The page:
Unless the truck is pristine other than the items listed, you are reaching the point where you can expect new items to wear out regularly.


Tammy & Mike
Ford F250 V10
2021 Gray Wolf
Gemini Catamaran 34'
Full Time spliting time between boat and 5er


Flan

NE

Full Member

Joined: 10/08/2017

View Profile


Offline
Posted: 10/24/20 07:55am Link  |  Quote  |  Print  |  Notify Moderator

How’s the body and frame? Does Idaho use a lot of salt in the road? If it’s starting to get rusty that’s another determining factor.


Heartland Prowler 27LX
19 Ram CTD 2500

Lwiddis

Lone Pine, CA

Senior Member

Joined: 08/12/2016

View Profile



Good Sam RV Club Member

Online
Posted: 10/24/20 08:07am Link  |  Quote  |  Print  |  Notify Moderator

Twenty-four year old truck...could be $5000 in engine repairs? Let the old girl go.


Winnebago 2101DS TT & 2020 Chevy Silverado 1500 LTZ Z71, 300 watts solar-parallel & MPPT, Trojan T-125s. TALL pole for flags. Prefer USFS, COE, BLM, NPS, TVA, USF&WS, state & county camps. Bicyclist! 14 year Army vet - 11B40 then 11A - (MOS 1542 & 1560)


ppine

Northern Nevada

Senior Member

Joined: 07/04/2016

View Profile


Offline
Posted: 10/24/20 08:13am Link  |  Quote  |  Print  |  Notify Moderator

I am going through a similar mental exercise with a 2002. The logical thing to do is make some repairs and keep driving it.

In 175k miles I have never had my truck fail to get me home. I had an issue with the wiring harness once that disconnected 2 cylinders. I could still tow a boat through the mountains on 6 cylinders.

Hank85713

Tucson, Az

Senior Member

Joined: 05/04/2006

View Profile





Offline
Posted: 10/24/20 10:03am Link  |  Quote  |  Print  |  Notify Moderator

As noted it is your choice really. But for around $5K you should be able to get EVERYTHING done, new exhaust bellow (always leak), new gaskets, possible new hpop, turbo cleanout etc. Find a good recommended independent shop, not a 'dealer' to work with. I have found a ford tech who does side jobs and he is reasonable and when last worked on my truck brought it up to all the latest tsb's that applied to it. Just saw tacoma (i know not same) but on used lot at $43K! dont know but that was pricey just for a name. Have seen used diesels for less but 'buying' used is really just getting a pig in a poke as you have no knowledge of its 'real' history. BIL has a friend who got a good deal on fairly new dodge/ram, ran good but soon was a nightmare. Guess it came out of texas and had been submerged in salt water or? and all electronics became toast, engine evidently had some water also in it, but it was a 'good deal'! Anyhow guy had to get rid of it and bought a suv of some sort.

Bottom line is you know what you have and with a little searching can find someone to do a good job at reasonable cost to you. Interiors can be upgraded with new seats out of salvage yards etc again not all that expensive if you can do work yourself.

Grit dog

Black Diamond, WA

Senior Member

Joined: 05/06/2013

View Profile


Offline
Posted: 10/24/20 11:49am Link  |  Quote  |  Print  |  Notify Moderator

Tough call. You neglected to keep up with repairs for however long. Now aside from a list of needed repairs, you have a critical repair that must be done to get any value out of the truck either as transportation or to sell. Otherwise it isn’t worth squat , not running.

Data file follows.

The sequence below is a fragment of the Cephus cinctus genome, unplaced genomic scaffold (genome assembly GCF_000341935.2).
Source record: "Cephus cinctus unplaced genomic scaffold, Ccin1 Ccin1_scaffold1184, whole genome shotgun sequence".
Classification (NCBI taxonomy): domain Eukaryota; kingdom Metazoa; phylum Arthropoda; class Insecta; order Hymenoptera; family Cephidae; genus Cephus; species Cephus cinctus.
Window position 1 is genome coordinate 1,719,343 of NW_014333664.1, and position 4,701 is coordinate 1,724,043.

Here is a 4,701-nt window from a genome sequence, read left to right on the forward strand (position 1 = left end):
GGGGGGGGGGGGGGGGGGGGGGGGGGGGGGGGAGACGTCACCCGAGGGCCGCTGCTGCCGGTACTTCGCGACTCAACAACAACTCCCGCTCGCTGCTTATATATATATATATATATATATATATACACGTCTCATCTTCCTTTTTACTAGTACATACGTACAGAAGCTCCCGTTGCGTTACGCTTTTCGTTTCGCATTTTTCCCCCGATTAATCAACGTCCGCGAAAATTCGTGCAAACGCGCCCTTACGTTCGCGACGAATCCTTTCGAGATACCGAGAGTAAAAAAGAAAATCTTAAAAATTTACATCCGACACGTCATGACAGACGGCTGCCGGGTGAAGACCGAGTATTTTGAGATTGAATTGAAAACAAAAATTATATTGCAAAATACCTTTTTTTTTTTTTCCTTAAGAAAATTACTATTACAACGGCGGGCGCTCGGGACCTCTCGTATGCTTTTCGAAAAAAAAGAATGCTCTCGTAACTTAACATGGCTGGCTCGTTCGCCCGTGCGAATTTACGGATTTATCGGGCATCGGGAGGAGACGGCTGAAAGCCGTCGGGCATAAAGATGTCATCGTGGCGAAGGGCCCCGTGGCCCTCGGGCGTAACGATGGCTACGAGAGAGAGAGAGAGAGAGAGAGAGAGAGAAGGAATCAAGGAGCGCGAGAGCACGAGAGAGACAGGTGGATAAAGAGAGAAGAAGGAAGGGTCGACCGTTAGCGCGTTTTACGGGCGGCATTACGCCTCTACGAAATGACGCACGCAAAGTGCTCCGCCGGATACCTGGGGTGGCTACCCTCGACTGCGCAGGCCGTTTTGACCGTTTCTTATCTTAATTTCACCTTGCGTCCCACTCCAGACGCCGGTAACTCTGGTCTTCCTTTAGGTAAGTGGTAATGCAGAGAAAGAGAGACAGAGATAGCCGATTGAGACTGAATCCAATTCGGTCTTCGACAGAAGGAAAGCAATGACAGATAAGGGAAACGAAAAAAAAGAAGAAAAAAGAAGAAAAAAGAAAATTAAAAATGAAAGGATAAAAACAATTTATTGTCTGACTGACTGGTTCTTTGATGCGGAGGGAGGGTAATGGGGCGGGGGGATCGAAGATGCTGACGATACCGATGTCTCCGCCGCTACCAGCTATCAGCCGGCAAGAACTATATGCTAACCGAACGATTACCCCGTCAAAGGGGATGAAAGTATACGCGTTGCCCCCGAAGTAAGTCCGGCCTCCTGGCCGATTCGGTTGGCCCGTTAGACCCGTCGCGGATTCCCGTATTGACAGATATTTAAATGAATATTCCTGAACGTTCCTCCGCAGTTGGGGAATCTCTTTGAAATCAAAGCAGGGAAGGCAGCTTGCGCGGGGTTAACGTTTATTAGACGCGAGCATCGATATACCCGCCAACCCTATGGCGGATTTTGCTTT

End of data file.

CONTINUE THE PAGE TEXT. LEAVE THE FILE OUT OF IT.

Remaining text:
Best case you spend whatever getting it running and then whatever you can sell it for plus $5k. The truck you can buy with a theoretical $10k is not going to have less miles than yours if it’s a diesel and in any sort of decent condition.
Look at your needs. If you need a diesel, (you don’t if an old low power 7.3 does what you need) then you need budget, skills or luck to find something within budget that is not a pit.
IMO get it running, get what you can for it and find a newer gasser or if you feel the rest of your truck is in good shape, spend the minimum to keep it going.
And don’t use a dealership unless you want to spend more than you have to.
Good luck. At some point you gotta spend money to have a vehicle and your time has come.
Dunno how nice your truck is or what your wants or needs are so tough call on the internet


"Yes Sir, Oct 10 1888, Those poor school children froze to death in their tracks. They did not even find them until Spring. Especially hard hit were the ones who had to trek uphill to school both ways, with no shoes." -Bert A.

BenK

SF BayArea

Senior Member

Joined: 04/18/2002

View Profile



Posted: 10/24/20 02:26pm Link  |  Quote  |  Print  |  Notify Moderator

X2 to Hank’s suggestion


-Ben Picture of my rig
1996 GMC SLT Suburban 3/4 ton K3500/7.4L/4:1/+150Kmiles orig owner...
1980 Chevy Silverado C10/long bed/"BUILT" 5.7L/3:73/1 ton helper springs/+329Kmiles, bought it from dad...
1998 Mazda B2500 (1/2 ton) pickup, 2nd owner...
Praise Dyno Brake equiped and all have "nose bleed" braking!
Previous trucks/offroaders: 40's Jeep restored in mid 60's / 69 DuneBuggy (approx +1K lb: VW pan/200hpCorvair: eng, cam, dual carb'w velocity stacks'n 18" runners, 4spd transaxle) made myself from ground up / 1970 Toyota FJ40 / 1973 K5 Blazer (2dr Tahoe, 1 ton axles front/rear, +255K miles when sold it)...
Sold the boat (looking for another): Trophy with twin 150's...
51 cylinders in household, what's yours?...

Reply to Topic  |  Subscribe  |  Print Topic  |  Post New Topic  | 
Page of 3  
Next

Open Roads Forum  >  Tow Vehicles

 > Time to retire the 7.3 OBS?
Search:   Advanced Search

Search only in Tow Vehicles


New posts No new posts
Closed, new posts Closed, no new posts
Moved, new posts Moved, no new posts

Adjust text size:




© 2020 CWI, Inc. © 2020 Good Sam Enterprises, LLC. All Rights Reserved.